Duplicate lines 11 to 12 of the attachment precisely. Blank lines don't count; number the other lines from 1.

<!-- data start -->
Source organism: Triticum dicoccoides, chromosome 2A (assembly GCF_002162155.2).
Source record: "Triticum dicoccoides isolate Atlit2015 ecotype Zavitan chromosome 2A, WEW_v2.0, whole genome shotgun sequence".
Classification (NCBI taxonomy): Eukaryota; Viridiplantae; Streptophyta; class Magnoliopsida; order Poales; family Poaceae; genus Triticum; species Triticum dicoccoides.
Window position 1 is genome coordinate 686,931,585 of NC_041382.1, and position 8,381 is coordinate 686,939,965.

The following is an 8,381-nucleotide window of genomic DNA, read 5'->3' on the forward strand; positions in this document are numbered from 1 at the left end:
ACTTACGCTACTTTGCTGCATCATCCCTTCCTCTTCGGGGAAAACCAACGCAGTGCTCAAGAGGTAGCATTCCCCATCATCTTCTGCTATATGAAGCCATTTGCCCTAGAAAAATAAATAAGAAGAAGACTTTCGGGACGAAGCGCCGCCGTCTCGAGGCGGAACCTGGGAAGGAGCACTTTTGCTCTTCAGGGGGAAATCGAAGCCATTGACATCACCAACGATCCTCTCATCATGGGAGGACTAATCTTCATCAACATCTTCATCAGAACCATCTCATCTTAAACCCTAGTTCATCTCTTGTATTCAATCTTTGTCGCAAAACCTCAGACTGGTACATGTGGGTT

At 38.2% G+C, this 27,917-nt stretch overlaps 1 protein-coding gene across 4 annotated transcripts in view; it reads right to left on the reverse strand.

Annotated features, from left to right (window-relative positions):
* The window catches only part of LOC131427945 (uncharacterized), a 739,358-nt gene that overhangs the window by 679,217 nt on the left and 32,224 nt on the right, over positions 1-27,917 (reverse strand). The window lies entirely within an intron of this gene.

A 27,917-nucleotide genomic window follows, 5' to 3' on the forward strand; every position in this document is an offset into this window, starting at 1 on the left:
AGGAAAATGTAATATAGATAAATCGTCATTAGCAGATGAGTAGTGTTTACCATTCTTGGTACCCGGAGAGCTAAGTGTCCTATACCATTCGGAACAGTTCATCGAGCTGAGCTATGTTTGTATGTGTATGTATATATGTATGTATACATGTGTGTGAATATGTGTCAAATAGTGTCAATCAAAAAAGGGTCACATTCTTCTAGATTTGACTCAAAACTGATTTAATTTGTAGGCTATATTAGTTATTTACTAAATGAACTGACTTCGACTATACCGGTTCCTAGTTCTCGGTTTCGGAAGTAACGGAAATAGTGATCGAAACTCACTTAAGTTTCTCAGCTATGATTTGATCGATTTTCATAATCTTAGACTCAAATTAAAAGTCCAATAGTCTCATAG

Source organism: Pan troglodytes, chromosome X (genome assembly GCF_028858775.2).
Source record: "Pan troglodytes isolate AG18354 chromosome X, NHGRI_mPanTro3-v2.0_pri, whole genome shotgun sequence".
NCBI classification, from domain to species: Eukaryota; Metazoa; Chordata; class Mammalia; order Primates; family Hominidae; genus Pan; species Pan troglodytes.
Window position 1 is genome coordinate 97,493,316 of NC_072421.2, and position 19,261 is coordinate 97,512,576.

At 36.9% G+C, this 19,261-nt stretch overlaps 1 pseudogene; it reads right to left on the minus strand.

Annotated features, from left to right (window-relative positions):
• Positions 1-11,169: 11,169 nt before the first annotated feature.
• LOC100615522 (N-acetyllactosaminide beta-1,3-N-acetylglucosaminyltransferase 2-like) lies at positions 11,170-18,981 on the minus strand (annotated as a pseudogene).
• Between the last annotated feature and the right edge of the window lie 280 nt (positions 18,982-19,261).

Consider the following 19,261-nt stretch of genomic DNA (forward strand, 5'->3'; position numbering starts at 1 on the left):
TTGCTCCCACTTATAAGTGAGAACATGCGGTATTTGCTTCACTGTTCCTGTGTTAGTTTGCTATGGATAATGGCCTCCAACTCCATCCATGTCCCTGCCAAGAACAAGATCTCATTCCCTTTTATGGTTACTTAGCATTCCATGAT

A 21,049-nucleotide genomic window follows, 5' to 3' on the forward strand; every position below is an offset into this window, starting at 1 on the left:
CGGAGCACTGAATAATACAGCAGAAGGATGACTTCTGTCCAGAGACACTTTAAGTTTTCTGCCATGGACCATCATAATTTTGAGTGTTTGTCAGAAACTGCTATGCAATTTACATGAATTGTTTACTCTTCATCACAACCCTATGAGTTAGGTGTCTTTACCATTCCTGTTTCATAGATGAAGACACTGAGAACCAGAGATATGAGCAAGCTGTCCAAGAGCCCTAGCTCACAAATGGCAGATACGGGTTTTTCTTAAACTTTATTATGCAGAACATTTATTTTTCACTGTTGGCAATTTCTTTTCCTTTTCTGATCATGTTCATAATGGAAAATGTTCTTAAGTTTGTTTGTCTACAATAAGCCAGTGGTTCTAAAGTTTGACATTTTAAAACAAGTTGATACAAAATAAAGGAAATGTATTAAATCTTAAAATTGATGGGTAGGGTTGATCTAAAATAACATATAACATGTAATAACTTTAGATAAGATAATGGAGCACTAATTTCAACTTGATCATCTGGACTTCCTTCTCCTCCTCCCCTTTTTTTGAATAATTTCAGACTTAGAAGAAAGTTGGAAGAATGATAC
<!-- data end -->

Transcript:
AGGAAAATGTAATATAGATAAATCGTCATTAGCAGATGAGTAGTGTTTACCATTCTTGGTACCCGGAGAGCTAAGTGTCCTATACCATTCGGAACAGTTCATCGAGCTGAGCTATGTTTGTATGTGTATGTATATATGTATGTATACATGTGTGTGAATATGTGTCAAATAGTGTCAATCAAAAAAGGGTCACATTCTTCTAGATTTGACTCAAAACTGATTTAATTTGTAGGCTATATTAGTTATTTACTAAATGAACTGACTTCGACTATACCGGTTCCTAGTTCTCGGTTTCGGAAGTAACGGAAATAGTGATCGAAACTCACTTAAGTTTCTCAGCTATGATTTGATCGATTTTCATAATCTTAGACTCAAATTAAAAGTCCAATAGTCTCATAG

Source organism: Pan troglodytes, chromosome X (genome assembly GCF_028858775.2).